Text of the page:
We were surprised Thursday morning at 10:05 a.m. to hear Neal Boortz on WRCG, instead of Talk Line. We had to call the station to confirm what happened to the local talk show - because we thought Archway Broadcasting might have dropped it, to buy a couple more radio stations.

Russ Hollenback was the call screener and producer of Talk Line, then moved over to host the show. So why can't HIS
screener/producer fill in when he's away? Other people on Channel 16 have shown you don't have to worry about having a "face for radio."

Where is Jerry Laquire at a time like this, to fill in on Talk Line as he has before? His nightly TV show on WCGT was dropped several months ago. Maybe he's trying to get a new show with Al Fleming -- "Point, Point and Point Some More."

WRCG still has several people on the staff who could have filled in on Talk Line:

+ Robbie Watson has told me she'd rather do news, than host a talk show. That's too bad - because she has a great loud voice for provoking upset callers.

+ Mike Vee has a sports show in the afternoon - but from what he's said about hockey, he'd simply encourage everybody to beat each other up.

+ D.J. Jones co-hosts the sports show with Vee - but having him host Talk Line? Check the top-left corner of today's Ledger-Enquirer front page for the reason why not.... (ahem)

The lack of Talk Line meant Columbus radio had absolutely no local talk shows about the news of the day. Well, there might be one exception - but Jim Foster on WMLF rambles on and on, without taking any phone calls.

And speaking of WRCG talk shows - Q: Why does Bill O'Reilly never go to laundromats?

A: All the washers have spin cycles!

As for other talkers - are you watching the two-part "Nightline" report about teenage preachers, including Columbus's Ben Shuler? ABC News probably is surprising people with this series. For one thing, not one liberal has appeared yet to call them misguided idiots.

Did we hear it right - Ben Shuler entered a national preaching competition at Grace Christian School to meet a "fine arts"
requirement?! We never thought of preaching as a fine art. But then again, some ministers in African-American churches DO break out in song during sermons.

(For those of you who don't consider preaching a "fine art" - well, now you know how the rest of us felt when those anti-Christian paintings went up at New York galleries.)

Thursday, June 19, 2003

Burkard's Blog of Columbus, Georgia


I searched on the Internet, and found no one keeping a blog about events in Columbus, Georgia. (Well, other than a 15-year-old high school student, and who knows how much he pays attention to the news?) So being the hip web-savvy guy that I am, I decided to start a blog of my own - chronicling happenings in the town I've called home for some six years, as well as my experiences in it.

But be warned.... I used to have a humor service called, so my views may be a bit amusing. And the views are my own; no one has paid me to present theirs. Pressured, yes - but paid, no.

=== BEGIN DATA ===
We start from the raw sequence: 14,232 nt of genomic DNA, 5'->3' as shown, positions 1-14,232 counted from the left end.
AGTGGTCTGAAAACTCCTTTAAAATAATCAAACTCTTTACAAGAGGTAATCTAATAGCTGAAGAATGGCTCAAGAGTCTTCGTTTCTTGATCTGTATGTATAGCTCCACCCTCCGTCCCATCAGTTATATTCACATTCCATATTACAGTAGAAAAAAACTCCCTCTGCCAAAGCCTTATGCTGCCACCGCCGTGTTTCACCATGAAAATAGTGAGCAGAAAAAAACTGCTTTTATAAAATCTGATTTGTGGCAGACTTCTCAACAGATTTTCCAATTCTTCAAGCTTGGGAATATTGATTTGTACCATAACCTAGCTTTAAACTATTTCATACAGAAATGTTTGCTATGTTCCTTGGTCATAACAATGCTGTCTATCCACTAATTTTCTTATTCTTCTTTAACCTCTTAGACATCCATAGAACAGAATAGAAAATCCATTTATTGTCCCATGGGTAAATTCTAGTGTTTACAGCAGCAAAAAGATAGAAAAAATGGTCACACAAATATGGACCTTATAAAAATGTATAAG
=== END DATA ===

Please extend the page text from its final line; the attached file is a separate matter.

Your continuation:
I jogged to the Riverwalk for a run this morning - and found the path in downtown Columbus covered with water again. City crews need to hurry and put up signs, warning low-income parents this is NOT a free swimming pool.

Apparently four inches of rain in Troup County in two days were enough to flood streets and homes there -- and send high water downstream to Columbus. So I guess you could phrase it this way: "The rain in LaGrange stays mainly away from drains."

Columbus city crews have spent about six weeks cleaning up the Riverwalk from the larger flooding in May. That meant dropping a lot of sand on either side of the path, to replant grass. When I saw it, I thought the city was planning a big welcome-back beach party.

Speaking of "Atmos-pheric conditions:" As I wrote my monthly natural gas check Wednesday night, I'd finally had enough. The numbers were simply too big! Not what I was paying - but the account number.

Every month Atmos Energy's envelopes remind you: "Write account number on check." Have you stopped to count how many digits that number has? I did - and mine has 19 of them! I'm surprised this company doesn't change its name back to "United Cities Gas Company," to make sure EVERY line on the check is filled completely.

If you wrote out the current world population of about six billion people, you'd need only ten digits -- for example, 6,000,000,000. So why do Atmos Energy's account numbers need 19 digits? Are they serving space aliens on other planets, without telling anybody?

(Come to think of it, major credit cards have 16 digits on them. But I can understand that, because some women seem to have hundreds of them.)

Atmos Energy sent out a news release the other day, already warning natural gas prices will be higher next winter than they were this past winter. Talk about giving a whole new meaning to "Atmos-fear."

(Remember, you can prepare now for this winter's high natural gas prices. This is the best time of the year to buy a sweater on sale.)

Awhile back someone suggested I check how much the Columbus city government pays Atmos Energy to keep the "eternal flame for our veterans" lit outside the Government Center. "I hate that thing," the man admitted. The man did NOT tell me his name and address - since if he did, he'd probably have to enter a "witness protection program."

The man said the city of Columbus is in effect subsidizing Atmos Energy, by paying them every month for the eternal flame. So why doesn't Atmos lobby to put these flames in every city in Georgia? Then maybe our natural gas bills might go down.

(Wouldn't you love to visit this man's house -- to see his charcoal-grill water heater?) .

E-MAIL UPDATE: "Sorry... no mirrors on my computer monitor... [1 Jun] there's no room... with all of the pictures of me attached to it. Funny stuff! Blaine" [Stewart]